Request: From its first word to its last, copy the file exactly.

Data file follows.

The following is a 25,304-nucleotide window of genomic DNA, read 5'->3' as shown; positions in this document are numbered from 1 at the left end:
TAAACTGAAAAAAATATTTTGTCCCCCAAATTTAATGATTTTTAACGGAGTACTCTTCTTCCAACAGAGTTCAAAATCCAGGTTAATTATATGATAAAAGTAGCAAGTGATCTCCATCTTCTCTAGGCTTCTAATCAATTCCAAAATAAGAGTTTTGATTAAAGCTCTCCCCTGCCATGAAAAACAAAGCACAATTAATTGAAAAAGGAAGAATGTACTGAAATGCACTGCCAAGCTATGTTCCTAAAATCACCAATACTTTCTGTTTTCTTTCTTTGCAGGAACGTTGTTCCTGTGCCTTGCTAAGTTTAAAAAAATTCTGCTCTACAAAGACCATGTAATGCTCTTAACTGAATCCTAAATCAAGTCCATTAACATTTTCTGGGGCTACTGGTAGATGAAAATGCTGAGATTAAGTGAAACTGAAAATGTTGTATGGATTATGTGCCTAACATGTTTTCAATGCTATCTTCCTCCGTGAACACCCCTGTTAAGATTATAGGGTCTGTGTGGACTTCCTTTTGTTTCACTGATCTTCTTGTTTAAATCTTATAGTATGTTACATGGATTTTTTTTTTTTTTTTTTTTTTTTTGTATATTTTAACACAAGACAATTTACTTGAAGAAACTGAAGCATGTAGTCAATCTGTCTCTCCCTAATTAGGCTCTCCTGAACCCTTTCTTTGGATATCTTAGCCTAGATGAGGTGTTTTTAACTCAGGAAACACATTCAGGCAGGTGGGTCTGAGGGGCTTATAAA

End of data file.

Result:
The following is a 25,304-nucleotide window of genomic DNA, read 5'->3' as shown; positions in this document are numbered from 1 at the left end:
TAAACTGAAAAAAATATTTTGTCCCCCAAATTTAATGATTTTTAACGGAGTACTCTTCTTCCAACAGAGTTCAAAATCCAGGTTAATTATATGATAAAAGTAGCAAGTGATCTCCATCTTCTCTAGGCTTCTAATCAATTCCAAAATAAGAGTTTTGATTAAAGCTCTCCCCTGCCATGAAAAACAAAGCACAATTAATTGAAAAAGGAAGAATGTACTGAAATGCACTGCCAAGCTATGTTCCTAAAATCACCAATACTTTCTGTTTTCTTTCTTTGCAGGAACGTTGTTCCTGTGCCTTGCTAAGTTTAAAAAAATTCTGCTCTACAAAGACCATGTAATGCTCTTAACTGAATCCTAAATCAAGTCCATTAACATTTTCTGGGGCTACTGGTAGATGAAAATGCTGAGATTAAGTGAAACTGAAAATGTTGTATGGATTATGTGCCTAACATGTTTTCAATGCTATCTTCCTCCGTGAACACCCCTGTTAAGATTATAGGGTCTGTGTGGACTTCCTTTTGTTTCACTGATCTTCTTGTTTAAATCTTATAGTATGTTACATGGATTTTTTTTTTTTTTTTTTTTTTTTTGTATATTTTAACACAAGACAATTTACTTGAAGAAACTGAAGCATGTAGTCAATCTGTCTCTCCCTAATTAGGCTCTCCTGAACCCTTTCTTTGGATATCTTAGCCTAGATGAGGTGTTTTTAACTCAGGAAACACATTCAGGCAGGTGGGTCTGAGGGGCTTATAAA